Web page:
By Joe Nelson, The Sun
Posted: 04/17/16 – 11:16 PM PDT |

Federal prosecutors and FBI agents investigating allegations of inmate abuse at a San Bernardino County jail have conducted follow-up interviews with about a half-dozen current and former prisoners in the last month, their attorneys said.

“We have met with them more in the last 30 days than we have since this whole thing started back in 2014,” Victorville attorney Jim Terrell said.

Terrell is one of three Victorville attorneys representing 26 current and former inmates at the West Valley Detention Center in Rancho Cucamonga in four separate federal lawsuits. The other attorneys on the case are Sharon Brunner and Stanley Hodge, a former Superior Court judge in San Bernardino County.

The lawsuits were filed shortly after the FBI and San Bernardino County Sheriff’s Department announced in April 2014 that criminal and administrative investigations had been launched in the wake of the allegations, which surfaced March 5, 2014 when inmate Eric Smith filed a complaint with the FBI alleging he had been regularly tortured — both physically and mentally — by at least seven deputies during his stint at the jail from February 2013 to March 2014.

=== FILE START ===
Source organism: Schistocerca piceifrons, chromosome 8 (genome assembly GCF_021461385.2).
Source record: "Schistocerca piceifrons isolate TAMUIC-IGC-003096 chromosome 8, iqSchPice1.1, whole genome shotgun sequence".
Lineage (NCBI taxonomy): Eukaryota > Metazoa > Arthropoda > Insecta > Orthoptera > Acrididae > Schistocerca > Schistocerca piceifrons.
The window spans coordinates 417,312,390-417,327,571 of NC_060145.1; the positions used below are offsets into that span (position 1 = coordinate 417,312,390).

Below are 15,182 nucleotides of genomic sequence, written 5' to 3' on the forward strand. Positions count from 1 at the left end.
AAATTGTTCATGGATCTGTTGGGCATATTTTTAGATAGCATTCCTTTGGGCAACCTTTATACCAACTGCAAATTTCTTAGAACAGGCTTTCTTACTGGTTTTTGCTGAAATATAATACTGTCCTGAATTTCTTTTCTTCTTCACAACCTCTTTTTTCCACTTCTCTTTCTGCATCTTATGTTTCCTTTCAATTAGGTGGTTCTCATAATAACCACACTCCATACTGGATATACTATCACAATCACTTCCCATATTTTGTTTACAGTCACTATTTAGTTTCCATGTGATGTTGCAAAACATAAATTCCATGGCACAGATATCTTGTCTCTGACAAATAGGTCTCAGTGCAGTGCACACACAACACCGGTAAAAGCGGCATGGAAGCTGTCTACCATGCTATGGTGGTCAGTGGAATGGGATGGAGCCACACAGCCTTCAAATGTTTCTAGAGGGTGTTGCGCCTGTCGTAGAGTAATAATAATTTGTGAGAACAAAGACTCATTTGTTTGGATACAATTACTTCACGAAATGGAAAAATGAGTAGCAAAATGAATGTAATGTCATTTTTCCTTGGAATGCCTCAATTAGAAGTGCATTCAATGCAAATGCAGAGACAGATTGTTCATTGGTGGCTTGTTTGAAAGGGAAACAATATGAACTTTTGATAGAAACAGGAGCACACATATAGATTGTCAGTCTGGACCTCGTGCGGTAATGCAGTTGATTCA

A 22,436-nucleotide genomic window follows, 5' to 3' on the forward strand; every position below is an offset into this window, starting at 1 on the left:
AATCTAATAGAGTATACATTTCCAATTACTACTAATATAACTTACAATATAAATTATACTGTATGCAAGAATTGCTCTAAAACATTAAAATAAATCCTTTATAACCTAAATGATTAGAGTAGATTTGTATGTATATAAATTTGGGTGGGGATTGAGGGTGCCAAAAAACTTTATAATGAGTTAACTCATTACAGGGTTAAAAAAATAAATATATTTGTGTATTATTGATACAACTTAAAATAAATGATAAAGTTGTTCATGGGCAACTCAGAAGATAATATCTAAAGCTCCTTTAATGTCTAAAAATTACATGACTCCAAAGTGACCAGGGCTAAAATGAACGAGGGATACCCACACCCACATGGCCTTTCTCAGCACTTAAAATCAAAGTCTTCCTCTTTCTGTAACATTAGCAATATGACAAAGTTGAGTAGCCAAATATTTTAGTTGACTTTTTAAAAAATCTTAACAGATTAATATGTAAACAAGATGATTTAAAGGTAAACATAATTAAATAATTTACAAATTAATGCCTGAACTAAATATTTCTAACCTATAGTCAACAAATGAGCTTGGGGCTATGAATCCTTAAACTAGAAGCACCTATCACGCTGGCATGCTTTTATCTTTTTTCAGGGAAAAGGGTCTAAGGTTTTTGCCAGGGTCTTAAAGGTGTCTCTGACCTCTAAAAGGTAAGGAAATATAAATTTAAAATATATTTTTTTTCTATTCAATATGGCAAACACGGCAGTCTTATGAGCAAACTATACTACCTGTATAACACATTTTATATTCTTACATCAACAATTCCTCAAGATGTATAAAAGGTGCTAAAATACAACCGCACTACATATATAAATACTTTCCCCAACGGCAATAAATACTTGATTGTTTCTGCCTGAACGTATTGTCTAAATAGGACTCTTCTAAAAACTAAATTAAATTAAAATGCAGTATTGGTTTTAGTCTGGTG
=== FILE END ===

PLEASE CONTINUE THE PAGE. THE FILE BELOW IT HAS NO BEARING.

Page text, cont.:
Smith alleged in another federal lawsuit that the deputies in question “regularly and repeatedly” stunned him with their Taser guns without provocation and against Sheriff’s Department policy. The conduct, the lawsuit alleges, was for them to “maintain a culture of fear, to prevent reprisals or complaints by inmates under their watch, and for their own personal entertainment.”

Smith’s lawsuit is one of three filed by different attorneys on behalf of former West Valley inmates, alleging a culture of violence and civil rights violations at the jail that was either sanctioned or ignored by the jail’s top commanders.

Brunner said the alleged abuse was cultural and not just a few bad apples, as the Sheriff’s Department maintains.

“This was a practice that was being passed down from several years of rotations of deputies,” Brunner said. “And that’s the biggest thing they’re going to try and deny.”

Sheriff’s Lt. Brad Toms, who heads the department’s public affairs division, deferred comment to the FBI. FBI spokeswoman Arielle Dekofsky did not respond to a request for comment Friday.

Assistant U.S. Attorney Thomas Stout, who heads the Justice Department’s Civil Rights Division, and two FBI agents were present during the interviews, Terrell and Brunner said.

The feds appeared to be tying up loose ends and seeking more specifics on times, dates and locations in the jail where the alleged incidents occurred, Brunner said.

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